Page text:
However, not all of Oregon’s recruits selected in the draft chose the money. Matt Krook, a starting pitcher taken with the 35th overall pick by the Miami Marlins, decided to spurn South Beach and take his talents to Eugene.
There were reports that Krook had issues with his physical causing Miami to lower their offer, providing incentive for the lefty’s detour into college. Whatever the reasons, the Ducks get a pitcher who was widely considered a top-50 draft prospect and one of the best high-school arms around. The Ducks might take it slow with Krook but one would expect them to do what they did with Irvin last season – plug him into the starting rotation and enjoy the show. Although Oregon used more than one pitcher as their fourth starter last year, they still utilized the fourth starter spot regularly. Krook will likely fill that role instead of forcing Irvin, Thorpe or Reed to the bullpen.
So, the Ducks will have four great starting pitchers next season. How are you doing, opposing batters? Still angry? Try not to break the expensive china.
Krook is the only recruit currently committed to play at Oregon next season but he won’t be the last. Once the Ducks get their other high school commits, this already promising 2014 season is going to blind onlookers with its brightness.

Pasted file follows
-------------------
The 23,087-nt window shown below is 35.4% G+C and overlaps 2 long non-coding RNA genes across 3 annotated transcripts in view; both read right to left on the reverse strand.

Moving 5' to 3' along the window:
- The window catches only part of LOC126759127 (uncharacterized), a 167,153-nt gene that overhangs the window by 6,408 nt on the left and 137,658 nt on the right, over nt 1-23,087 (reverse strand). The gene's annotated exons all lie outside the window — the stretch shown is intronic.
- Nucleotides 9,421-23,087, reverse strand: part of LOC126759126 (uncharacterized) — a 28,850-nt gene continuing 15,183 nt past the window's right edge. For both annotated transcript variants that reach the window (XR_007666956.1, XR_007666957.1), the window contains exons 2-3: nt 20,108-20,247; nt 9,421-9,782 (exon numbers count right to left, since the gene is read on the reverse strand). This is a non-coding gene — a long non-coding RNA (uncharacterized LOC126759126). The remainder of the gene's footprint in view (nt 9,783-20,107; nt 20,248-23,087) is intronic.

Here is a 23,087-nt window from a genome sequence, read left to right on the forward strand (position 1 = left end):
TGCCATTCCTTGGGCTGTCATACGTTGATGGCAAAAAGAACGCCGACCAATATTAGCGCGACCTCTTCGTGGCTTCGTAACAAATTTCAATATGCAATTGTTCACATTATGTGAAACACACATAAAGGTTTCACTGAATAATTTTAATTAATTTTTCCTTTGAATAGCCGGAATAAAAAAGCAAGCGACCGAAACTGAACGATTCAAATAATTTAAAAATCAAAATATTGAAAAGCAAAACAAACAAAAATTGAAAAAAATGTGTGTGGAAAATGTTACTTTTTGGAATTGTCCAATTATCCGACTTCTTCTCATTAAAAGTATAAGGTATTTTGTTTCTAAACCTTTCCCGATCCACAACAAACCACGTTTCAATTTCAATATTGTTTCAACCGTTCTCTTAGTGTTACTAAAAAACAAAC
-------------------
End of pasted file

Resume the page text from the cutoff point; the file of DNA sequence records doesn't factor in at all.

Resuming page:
The last two College World Series champions have come from the PAC-12. Don’t be surprised if the trophy comes to Eugene a year from now. The Ducks are building something special.
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Victor is a senior at the University of Oregon, majoring in journalism and minoring in psychology. Victor was born and raised in San Francisco, CA. He is a fan of the San Francisco Giants, San Francisco 49ers, and Golden State Warriors and has naturally fallen in love with the Ducks since he became a UO student. He currently works for the UO campus radio station 88.1 KWVA as a news and sports contributor and hopes to one day become a professional sports reporter. While he loves several sports, baseball has always been his greatest passion.